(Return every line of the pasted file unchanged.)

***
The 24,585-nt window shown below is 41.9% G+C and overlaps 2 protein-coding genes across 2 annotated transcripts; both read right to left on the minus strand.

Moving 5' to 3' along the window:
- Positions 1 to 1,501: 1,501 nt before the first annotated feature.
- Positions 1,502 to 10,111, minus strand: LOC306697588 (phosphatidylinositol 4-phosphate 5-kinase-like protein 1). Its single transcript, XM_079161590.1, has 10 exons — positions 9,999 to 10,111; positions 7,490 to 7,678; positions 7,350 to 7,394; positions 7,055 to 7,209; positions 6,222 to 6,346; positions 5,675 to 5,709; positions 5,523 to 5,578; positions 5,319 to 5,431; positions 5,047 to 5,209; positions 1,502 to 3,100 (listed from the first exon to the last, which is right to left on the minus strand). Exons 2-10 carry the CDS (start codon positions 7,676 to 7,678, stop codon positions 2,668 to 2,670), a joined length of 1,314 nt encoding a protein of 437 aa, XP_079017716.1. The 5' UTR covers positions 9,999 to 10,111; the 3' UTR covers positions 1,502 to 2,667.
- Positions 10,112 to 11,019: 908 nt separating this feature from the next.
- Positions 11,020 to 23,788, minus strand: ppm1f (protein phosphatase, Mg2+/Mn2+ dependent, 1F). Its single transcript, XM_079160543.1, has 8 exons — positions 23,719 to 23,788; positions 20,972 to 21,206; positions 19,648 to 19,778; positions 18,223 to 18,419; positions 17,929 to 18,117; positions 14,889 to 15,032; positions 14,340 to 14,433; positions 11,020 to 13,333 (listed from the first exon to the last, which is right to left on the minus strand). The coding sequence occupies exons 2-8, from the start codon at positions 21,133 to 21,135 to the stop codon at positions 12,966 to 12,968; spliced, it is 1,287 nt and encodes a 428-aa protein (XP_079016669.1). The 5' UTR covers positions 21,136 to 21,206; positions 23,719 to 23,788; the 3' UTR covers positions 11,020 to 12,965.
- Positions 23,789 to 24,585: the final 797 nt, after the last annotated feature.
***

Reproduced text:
The 24,585-nt window shown below is 41.9% G+C and overlaps 2 protein-coding genes across 2 annotated transcripts; both read right to left on the minus strand.

Moving 5' to 3' along the window:
- Positions 1 to 1,501: 1,501 nt before the first annotated feature.
- Positions 1,502 to 10,111, minus strand: LOC306697588 (phosphatidylinositol 4-phosphate 5-kinase-like protein 1). Its single transcript, XM_079161590.1, has 10 exons — positions 9,999 to 10,111; positions 7,490 to 7,678; positions 7,350 to 7,394; positions 7,055 to 7,209; positions 6,222 to 6,346; positions 5,675 to 5,709; positions 5,523 to 5,578; positions 5,319 to 5,431; positions 5,047 to 5,209; positions 1,502 to 3,100 (listed from the first exon to the last, which is right to left on the minus strand). Exons 2-10 carry the CDS (start codon positions 7,676 to 7,678, stop codon positions 2,668 to 2,670), a joined length of 1,314 nt encoding a protein of 437 aa, XP_079017716.1. The 5' UTR covers positions 9,999 to 10,111; the 3' UTR covers positions 1,502 to 2,667.
- Positions 10,112 to 11,019: 908 nt separating this feature from the next.
- Positions 11,020 to 23,788, minus strand: ppm1f (protein phosphatase, Mg2+/Mn2+ dependent, 1F). Its single transcript, XM_079160543.1, has 8 exons — positions 23,719 to 23,788; positions 20,972 to 21,206; positions 19,648 to 19,778; positions 18,223 to 18,419; positions 17,929 to 18,117; positions 14,889 to 15,032; positions 14,340 to 14,433; positions 11,020 to 13,333 (listed from the first exon to the last, which is right to left on the minus strand). The coding sequence occupies exons 2-8, from the start codon at positions 21,133 to 21,135 to the stop codon at positions 12,966 to 12,968; spliced, it is 1,287 nt and encodes a 428-aa protein (XP_079016669.1). The 5' UTR covers positions 21,136 to 21,206; positions 23,719 to 23,788; the 3' UTR covers positions 11,020 to 12,965.
- Positions 23,789 to 24,585: the final 797 nt, after the last annotated feature.